German researchers can now reveal complicated structures in the solar plasma: with their solar telescope, they can now observe the star in high resolution. This required a complex conversion.
The largest European solar telescope “Gregor” made razor-sharp images of the fine structure of the sun. The device allowed the researchers to resolve details from just 50 kilometers on the sun, the Leibniz Institute for Solar Physics (KIS) in Freiburg announced.
That corresponds to a fraction of the sun’s diameter of 1.4 million kilometers. “It’s like seeing a needle on a football field in perfect focus from a kilometer away.”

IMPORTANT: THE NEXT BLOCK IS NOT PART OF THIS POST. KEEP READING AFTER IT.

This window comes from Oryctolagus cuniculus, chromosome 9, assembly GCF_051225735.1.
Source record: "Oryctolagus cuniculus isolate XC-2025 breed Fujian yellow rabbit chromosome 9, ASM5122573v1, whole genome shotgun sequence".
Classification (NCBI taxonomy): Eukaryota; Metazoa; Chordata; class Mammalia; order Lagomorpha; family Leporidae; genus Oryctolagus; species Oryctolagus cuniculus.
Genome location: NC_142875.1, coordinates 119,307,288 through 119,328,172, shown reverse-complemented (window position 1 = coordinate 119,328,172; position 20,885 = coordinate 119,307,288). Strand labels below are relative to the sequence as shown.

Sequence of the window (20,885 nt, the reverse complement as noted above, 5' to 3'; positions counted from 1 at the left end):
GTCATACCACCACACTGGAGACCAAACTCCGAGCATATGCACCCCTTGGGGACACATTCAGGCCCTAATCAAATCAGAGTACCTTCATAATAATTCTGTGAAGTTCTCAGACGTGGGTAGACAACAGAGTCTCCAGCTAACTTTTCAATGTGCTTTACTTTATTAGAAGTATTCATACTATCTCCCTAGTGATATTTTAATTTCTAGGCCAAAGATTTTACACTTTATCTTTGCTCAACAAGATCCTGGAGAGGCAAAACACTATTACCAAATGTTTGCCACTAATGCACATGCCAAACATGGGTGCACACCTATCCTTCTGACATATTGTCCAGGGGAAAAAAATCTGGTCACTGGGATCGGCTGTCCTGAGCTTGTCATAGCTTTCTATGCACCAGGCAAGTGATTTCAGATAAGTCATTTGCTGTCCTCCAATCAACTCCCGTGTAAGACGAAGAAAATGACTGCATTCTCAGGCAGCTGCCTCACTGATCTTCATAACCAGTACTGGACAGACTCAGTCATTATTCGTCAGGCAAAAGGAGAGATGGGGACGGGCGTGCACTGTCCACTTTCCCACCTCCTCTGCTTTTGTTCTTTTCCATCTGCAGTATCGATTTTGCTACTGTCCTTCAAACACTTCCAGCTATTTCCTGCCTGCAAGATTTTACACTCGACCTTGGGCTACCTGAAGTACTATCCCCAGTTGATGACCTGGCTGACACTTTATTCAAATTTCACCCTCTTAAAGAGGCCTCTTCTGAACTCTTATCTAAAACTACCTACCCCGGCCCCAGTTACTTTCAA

“Project was pretty risky”
The solar telescope is operated by a German consortium led by the KIS and is located at the Teide observatory on the Spanish island of Tenerife. In order to produce the high resolution images, the optics, mechanics and electronics of the device were completely redesigned in just one year. “The project was quite risky because such telescope conversions usually take years,” HIS director Svetlana Berdyugina said according to the announcement.
With the telescope’s new optics, the scientists were now able to examine, for example, magnetic fields, turbulence, solar flares and sunspots in detail, the institute said. “The first photos, taken in July 2020, show astonishing details of the development of sunspots and complicated structures in the solar plasma.”